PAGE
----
Indigenous peoples globally continue to face discrimination, dispossession of their lands and resources, forced assimilation, and other grave human rights abuses. The UN Declaration on the Rights of Indigenous Peoples is the most comprehensive international human rights instrument to specifically address their economic, social, cultural, political, civil, spiritual and environmental rights.
In its own words, the UN Declaration sets out minimum standards necessary for the “dignity, survival and well-being” of Indigenous peoples.
The UN General Assembly overwhelmingly adopted the Declaration on September 13, 2007. This historic adoption followed more than 20 years of deliberation and debate in which Indigenous peoples worked directly with states to elaborate upon and advance their human rights!
The Declaration affirms the inherent or pre-existing collective human rights of Indigenous peoples, as well as the human rights of Indigenous individuals. It provides a framework for justice and reconciliation, applying existing human rights standards to the specific historical, cultural, and social circumstances of Indigenous peoples.
Get your copy of the Declaration
The UN Declaration on the Rights of Indigenous Peoples is available:
|Pocket size copies|
Pocket size copies of the UN Declaration on the Rights of Indigenous Peoples are available in both English and French. Contact us to place an order (50 cents per booklet plus shipping).
“The Declaration is a visionary step towards addressing the human rights of Indigenous Peoples” proclaims United Nations Secretary-General Ban Ki-moon. “[I]t provides a momentous opportunity for States and indigenous peoples to … promote reconciliation and ensure that the past is not repeated.”
Edited by Jackie Hartley, Paul Joffe, and CFSC’s Jennifer Preston, Realizing the UN Declaration on the Rights of Indigenous Peoples: Triumph, Hope, and Action documents the story of the Declaration from idea to adoption by the UN. A very readable introduction to this fascinating and important topic.
Other ways to learn about the Declaration
46 Indigenous representatives made a 5 and a half minute video to present a short version of the Declaration.
The Indigenous Bar Association of Canada produced a handbook: Understanding and Implementing the UN Declaration on the Rights of Indigenous Peoples: An Introductory Handbook.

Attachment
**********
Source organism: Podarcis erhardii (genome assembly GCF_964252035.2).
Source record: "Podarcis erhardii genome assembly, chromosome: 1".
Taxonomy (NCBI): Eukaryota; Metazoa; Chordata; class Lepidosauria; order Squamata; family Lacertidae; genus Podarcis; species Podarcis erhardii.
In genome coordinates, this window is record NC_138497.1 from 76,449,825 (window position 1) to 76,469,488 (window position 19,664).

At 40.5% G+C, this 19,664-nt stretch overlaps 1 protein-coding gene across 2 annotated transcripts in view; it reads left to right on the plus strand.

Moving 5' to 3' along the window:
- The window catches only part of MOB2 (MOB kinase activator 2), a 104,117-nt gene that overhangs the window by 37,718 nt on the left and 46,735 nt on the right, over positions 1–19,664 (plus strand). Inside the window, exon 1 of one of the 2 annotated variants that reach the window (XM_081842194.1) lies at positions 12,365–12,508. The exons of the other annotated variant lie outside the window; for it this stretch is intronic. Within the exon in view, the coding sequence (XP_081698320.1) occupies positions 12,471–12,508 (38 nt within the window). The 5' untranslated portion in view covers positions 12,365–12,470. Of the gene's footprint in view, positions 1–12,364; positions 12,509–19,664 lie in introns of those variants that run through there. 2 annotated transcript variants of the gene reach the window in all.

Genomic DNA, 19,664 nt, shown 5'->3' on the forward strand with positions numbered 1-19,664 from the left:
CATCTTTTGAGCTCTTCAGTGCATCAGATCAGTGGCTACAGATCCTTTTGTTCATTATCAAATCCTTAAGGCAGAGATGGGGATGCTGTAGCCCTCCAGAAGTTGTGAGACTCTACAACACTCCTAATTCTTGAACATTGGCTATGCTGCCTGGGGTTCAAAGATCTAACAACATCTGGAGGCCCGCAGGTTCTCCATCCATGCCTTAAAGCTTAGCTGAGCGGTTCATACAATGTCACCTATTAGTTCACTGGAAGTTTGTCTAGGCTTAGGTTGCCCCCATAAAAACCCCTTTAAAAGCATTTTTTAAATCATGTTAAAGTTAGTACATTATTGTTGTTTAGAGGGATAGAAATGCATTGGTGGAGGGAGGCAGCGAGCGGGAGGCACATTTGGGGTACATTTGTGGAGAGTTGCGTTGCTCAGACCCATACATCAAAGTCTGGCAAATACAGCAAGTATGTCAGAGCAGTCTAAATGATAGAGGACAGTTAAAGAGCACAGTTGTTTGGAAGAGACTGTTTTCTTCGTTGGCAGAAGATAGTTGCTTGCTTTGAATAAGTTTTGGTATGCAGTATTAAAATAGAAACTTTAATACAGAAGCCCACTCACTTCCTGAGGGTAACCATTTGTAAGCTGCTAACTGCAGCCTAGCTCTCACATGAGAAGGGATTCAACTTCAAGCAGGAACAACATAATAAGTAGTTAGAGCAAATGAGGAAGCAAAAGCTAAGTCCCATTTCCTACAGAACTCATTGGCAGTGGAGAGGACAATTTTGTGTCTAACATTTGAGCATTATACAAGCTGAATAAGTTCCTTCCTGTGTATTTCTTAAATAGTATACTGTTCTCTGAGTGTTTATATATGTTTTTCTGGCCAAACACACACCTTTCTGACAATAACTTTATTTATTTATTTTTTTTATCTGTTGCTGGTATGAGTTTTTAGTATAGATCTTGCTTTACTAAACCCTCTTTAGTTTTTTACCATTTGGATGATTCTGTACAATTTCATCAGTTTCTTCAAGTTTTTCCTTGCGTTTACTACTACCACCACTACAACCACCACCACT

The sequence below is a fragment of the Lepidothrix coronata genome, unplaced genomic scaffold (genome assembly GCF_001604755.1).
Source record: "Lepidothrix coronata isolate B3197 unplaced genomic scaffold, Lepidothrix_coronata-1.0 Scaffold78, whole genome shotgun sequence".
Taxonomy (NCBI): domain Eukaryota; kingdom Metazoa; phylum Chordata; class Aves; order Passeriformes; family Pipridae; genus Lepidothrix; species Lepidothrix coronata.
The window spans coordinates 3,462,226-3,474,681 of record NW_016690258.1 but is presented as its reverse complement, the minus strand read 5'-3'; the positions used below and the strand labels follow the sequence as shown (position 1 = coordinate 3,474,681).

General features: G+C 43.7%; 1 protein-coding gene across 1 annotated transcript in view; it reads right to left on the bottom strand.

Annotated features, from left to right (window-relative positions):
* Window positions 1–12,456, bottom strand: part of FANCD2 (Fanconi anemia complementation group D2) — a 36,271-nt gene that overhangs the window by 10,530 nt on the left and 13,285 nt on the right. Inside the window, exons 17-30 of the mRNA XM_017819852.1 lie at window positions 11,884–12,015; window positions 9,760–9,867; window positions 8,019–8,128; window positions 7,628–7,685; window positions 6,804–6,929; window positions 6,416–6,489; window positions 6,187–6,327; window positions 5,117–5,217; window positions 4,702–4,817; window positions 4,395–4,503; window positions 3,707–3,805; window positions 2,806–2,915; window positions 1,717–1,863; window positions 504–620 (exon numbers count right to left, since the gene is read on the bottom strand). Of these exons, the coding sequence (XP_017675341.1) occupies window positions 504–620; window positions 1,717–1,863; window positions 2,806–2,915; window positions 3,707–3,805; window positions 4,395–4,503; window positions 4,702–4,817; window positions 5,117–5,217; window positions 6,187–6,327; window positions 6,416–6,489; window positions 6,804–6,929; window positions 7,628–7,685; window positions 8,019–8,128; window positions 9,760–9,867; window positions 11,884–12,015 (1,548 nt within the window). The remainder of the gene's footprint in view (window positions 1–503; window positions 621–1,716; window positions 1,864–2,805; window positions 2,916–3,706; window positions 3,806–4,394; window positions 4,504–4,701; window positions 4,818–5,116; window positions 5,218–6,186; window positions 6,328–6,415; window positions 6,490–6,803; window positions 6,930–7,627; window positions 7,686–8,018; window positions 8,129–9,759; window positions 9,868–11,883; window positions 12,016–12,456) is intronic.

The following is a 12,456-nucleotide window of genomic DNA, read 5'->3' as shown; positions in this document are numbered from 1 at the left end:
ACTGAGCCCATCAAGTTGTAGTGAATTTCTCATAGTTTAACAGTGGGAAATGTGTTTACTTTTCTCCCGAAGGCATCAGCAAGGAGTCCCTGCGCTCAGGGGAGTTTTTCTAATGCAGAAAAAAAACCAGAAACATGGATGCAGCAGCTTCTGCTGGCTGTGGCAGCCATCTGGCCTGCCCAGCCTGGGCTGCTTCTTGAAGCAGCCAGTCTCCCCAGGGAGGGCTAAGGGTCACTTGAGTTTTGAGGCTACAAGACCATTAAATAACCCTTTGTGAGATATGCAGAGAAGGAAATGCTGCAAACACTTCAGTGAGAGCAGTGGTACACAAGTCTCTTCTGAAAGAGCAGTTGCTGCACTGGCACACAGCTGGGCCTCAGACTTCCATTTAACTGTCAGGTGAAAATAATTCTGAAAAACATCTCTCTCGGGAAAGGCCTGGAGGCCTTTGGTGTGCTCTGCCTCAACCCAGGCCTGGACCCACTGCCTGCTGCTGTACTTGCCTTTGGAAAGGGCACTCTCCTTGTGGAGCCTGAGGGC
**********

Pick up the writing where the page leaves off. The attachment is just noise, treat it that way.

The UN has also put out several documents aimed at informing different audiences about the Declaration:
- Know Your Rights! The United Nations Declaration on the Rights of Indigenous Peoples (PDF) – a publication aimed at Indigenous youth.
- United Nations Declaration on the Rights of Indigenous Peoples: A Manual for National Human Rights Institutions contains resources for those working toward the implementation of the Declaration at various levels.
Here are other resources that will help you to learn about the Declaration and how it can be put to use as the framework for reconciliation in Canada. All of these resources are meant to inform and to engage. Today the Declaration is honoured, celebrated, and increasingly, being implemented.
- CFSC and our partners have issued many joint statements related to the Declaration.
- CFSC and our partners have produced double-sided educational handouts about the Declaration, perfect for printing and sharing with others.
- In response to misinformation spreading about the Declaration we’ve written op-eds, produced this brief fact sheet, and international human rights lawyer and CFSC associate member Paul Joffe has provided more detailed critical analysis (PDF) of some of the concerns raised about implementing the UN Declaration in Canada. He refutes these concerns as generally inaccurate. In another analysis he explains why the Declaration is much more than just “aspirational.” Paul has also detailed the UN Declaration provisions relevant to “consent” and the significant differences between “veto” and “consent”, two terms that are often incorrectly used interchangeably by people expressing fears about the UN Declaration.
- The video of a panel discussion on the UN Declaration:.
- Statements of support worldwide for the UN Declaration, featuring support from the UN, international agencies, governments, civil society groups, and Indigenous peoples.